In this world, we have read, cheered and celebrated the misfortunes of the favorites and elevated the dreams and aspirations of the underdog with unbelievable odds yet showing little mercy for those who dominate or are extremely gifted. It is perhaps the way that the weak and the common man cope with defeat and gets back at those with talent. I’ve seen this phenomenon occur repeatedly in two countries my whole life. I’ve seen little to not even a shadow of remorse for cheering against the top guy. In the bible alone, we have read and came know and appreciate a number of favorite underdog stories that illustrates the former including the story of David and Goliath, Gideon versus the Midianites, Moses against Pharaoh, and Daniel and Babylon. Have you ever heard anyone celebrating the strength of Goliath against David? I haven’t ever heard anyone cheering for the Midianites over Gideon, either… Have you?
I am not sure if always cheering for the underdog is necessarily ethical, fair, or for a lack of a better word… right. Don’t you have pity for those who are talented or have an alternative reality to what you might see if what they have to offer is of value, ethical or right? I do you should have also. Why am I saying this? Because in my life, I have had in a number of occasions been in the shoes of the favorite and man I tell you… It sucks to have everyone on the face of earth going after you because you are using your God’s gift, being successful, and they aren’t. In the 80’s, I cheered for Ivan Lendl in tennis against his arch enemy, Boris Becker. Why? Because Ivan Lendl was ranked number one in the world. Back then, I was ranked number one in my state ranking in golf in my state. You know? I sympathized with Lendl in tennis where everyone else I knew hated him because he was too good. I have always cheered for Mike Tyson not his opponents because I appreciated the myth of Mike Tyson and the history he was making. I also cheered for Larry Bird and became a fan of the Boston Celtics because they used to win big. Celebrating talent is as important as cheering for the underdog. At least, it is in my book.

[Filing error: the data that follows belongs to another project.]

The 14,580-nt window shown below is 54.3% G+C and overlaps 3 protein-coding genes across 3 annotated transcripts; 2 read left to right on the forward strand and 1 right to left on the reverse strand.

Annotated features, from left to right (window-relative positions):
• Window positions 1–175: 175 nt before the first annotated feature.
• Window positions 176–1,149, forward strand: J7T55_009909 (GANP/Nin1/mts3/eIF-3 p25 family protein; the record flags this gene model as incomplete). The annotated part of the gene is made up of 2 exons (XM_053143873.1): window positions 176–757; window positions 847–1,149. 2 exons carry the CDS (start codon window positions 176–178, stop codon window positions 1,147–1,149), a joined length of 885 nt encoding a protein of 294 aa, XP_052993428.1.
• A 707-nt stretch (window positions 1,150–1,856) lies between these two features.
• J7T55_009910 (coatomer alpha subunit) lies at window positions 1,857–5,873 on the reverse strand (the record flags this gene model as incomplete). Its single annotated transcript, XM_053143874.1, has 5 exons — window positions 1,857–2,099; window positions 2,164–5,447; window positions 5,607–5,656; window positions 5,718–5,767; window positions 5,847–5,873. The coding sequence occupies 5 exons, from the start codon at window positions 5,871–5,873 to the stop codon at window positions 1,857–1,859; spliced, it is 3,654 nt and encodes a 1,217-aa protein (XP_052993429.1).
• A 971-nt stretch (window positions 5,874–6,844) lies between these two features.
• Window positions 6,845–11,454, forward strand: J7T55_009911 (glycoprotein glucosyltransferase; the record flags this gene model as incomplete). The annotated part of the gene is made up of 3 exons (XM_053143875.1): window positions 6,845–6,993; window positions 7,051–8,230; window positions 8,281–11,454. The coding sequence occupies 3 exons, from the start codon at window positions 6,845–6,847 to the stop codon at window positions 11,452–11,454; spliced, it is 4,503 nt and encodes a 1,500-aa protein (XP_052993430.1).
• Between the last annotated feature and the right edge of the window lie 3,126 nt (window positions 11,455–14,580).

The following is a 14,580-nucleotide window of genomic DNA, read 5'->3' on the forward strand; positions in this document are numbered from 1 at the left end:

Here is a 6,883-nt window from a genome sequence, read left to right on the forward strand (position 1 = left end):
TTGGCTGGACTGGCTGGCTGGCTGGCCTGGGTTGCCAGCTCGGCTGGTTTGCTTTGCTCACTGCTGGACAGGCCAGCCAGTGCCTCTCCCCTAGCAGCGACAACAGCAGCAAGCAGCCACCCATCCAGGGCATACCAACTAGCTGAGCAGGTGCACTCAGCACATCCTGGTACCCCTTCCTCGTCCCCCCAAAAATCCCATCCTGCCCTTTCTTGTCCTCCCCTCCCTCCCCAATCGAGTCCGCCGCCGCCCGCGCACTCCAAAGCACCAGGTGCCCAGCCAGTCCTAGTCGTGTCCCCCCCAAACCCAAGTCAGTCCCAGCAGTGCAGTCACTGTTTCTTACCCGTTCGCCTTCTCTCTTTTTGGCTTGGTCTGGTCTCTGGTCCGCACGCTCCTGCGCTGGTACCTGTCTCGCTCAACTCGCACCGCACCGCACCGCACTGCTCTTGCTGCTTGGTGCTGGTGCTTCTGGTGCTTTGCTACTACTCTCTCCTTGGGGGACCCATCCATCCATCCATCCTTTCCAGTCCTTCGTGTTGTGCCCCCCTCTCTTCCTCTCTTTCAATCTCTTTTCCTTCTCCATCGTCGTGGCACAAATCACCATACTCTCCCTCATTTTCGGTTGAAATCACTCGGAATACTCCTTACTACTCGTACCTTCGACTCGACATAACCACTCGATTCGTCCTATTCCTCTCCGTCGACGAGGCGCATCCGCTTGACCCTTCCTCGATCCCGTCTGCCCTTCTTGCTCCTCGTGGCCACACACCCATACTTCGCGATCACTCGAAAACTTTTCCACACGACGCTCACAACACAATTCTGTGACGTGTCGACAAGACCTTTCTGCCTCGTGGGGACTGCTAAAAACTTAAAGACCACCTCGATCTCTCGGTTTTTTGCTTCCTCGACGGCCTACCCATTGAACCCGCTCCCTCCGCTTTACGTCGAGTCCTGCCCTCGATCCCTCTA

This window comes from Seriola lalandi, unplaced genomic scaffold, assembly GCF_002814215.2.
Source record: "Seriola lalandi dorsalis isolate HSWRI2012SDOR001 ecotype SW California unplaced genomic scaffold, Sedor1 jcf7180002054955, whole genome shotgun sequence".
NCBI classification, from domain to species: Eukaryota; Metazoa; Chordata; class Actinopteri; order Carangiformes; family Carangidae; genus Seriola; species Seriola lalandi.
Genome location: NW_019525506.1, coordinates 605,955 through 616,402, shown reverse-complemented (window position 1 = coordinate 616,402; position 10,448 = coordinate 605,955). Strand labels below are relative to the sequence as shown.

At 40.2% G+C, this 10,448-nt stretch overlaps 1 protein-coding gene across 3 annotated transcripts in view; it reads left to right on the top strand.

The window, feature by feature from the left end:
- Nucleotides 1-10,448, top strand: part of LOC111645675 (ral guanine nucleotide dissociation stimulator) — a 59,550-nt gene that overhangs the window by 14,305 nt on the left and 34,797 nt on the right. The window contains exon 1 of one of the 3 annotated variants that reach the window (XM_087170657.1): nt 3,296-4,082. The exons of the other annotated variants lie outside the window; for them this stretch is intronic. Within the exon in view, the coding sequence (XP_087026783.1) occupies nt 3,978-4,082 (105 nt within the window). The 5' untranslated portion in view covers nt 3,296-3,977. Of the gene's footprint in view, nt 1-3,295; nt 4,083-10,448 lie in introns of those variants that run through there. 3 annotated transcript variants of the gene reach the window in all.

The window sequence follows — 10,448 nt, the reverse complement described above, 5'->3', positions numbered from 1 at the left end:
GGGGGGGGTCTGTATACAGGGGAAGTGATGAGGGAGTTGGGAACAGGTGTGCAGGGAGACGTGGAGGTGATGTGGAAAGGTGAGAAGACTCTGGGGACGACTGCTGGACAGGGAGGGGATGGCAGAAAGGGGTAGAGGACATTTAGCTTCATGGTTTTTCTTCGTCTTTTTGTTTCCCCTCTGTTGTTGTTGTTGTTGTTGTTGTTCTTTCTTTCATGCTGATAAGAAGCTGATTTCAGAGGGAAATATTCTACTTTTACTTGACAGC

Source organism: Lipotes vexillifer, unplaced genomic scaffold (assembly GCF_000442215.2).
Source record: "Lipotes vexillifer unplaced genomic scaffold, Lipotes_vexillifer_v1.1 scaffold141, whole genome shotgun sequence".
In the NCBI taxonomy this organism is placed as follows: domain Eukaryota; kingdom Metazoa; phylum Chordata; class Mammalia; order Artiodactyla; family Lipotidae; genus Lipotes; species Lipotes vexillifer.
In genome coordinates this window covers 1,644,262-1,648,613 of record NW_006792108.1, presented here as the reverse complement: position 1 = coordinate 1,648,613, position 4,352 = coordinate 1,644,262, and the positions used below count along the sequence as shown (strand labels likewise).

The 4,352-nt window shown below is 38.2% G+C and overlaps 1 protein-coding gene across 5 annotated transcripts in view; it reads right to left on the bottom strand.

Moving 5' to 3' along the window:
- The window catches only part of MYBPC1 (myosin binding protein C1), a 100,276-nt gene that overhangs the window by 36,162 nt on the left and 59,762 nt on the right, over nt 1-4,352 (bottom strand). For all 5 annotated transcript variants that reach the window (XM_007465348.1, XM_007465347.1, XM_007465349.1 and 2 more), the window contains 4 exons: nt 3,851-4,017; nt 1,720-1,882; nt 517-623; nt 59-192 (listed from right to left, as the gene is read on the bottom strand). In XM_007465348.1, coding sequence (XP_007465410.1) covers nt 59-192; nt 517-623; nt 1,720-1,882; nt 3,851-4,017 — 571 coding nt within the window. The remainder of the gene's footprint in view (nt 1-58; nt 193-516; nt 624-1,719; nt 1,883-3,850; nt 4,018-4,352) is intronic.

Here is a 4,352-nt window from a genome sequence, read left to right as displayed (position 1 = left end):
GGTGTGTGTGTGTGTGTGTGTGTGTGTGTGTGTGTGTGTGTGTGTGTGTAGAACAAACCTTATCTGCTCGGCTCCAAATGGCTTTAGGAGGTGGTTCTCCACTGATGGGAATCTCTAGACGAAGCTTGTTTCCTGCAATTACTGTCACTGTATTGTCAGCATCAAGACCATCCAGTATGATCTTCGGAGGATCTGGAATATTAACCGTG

There are a number of ways in which you can cheer against the underdog and still justify your position with honor and respect. In this article, I will share with you three ways that you can do that with dignity.
- Use the favorite’s talents to teach your kids life lessons. I am not aware of too many talented athletes, engineers, educators or therapists who win games and make fun of others directly. The reason why is because if they choose to be a jackass, sooner or later their talent will dry up and they themselves will pay a huge price for it. In golf, I have always cheered for Arnold Palmer. Why? Because he was very talented and won several major golf championships. Today, I use a number of his well known talents, e.g., being honorable to his family, having a strict regiment of professional practice which leads to perfection, and never giving up to teach students to succeed. I emphasize to many of my students and coworkers that working in your talent is paramount for success. I don’t use underdog stories to teach them lessons. I would rather cite talent.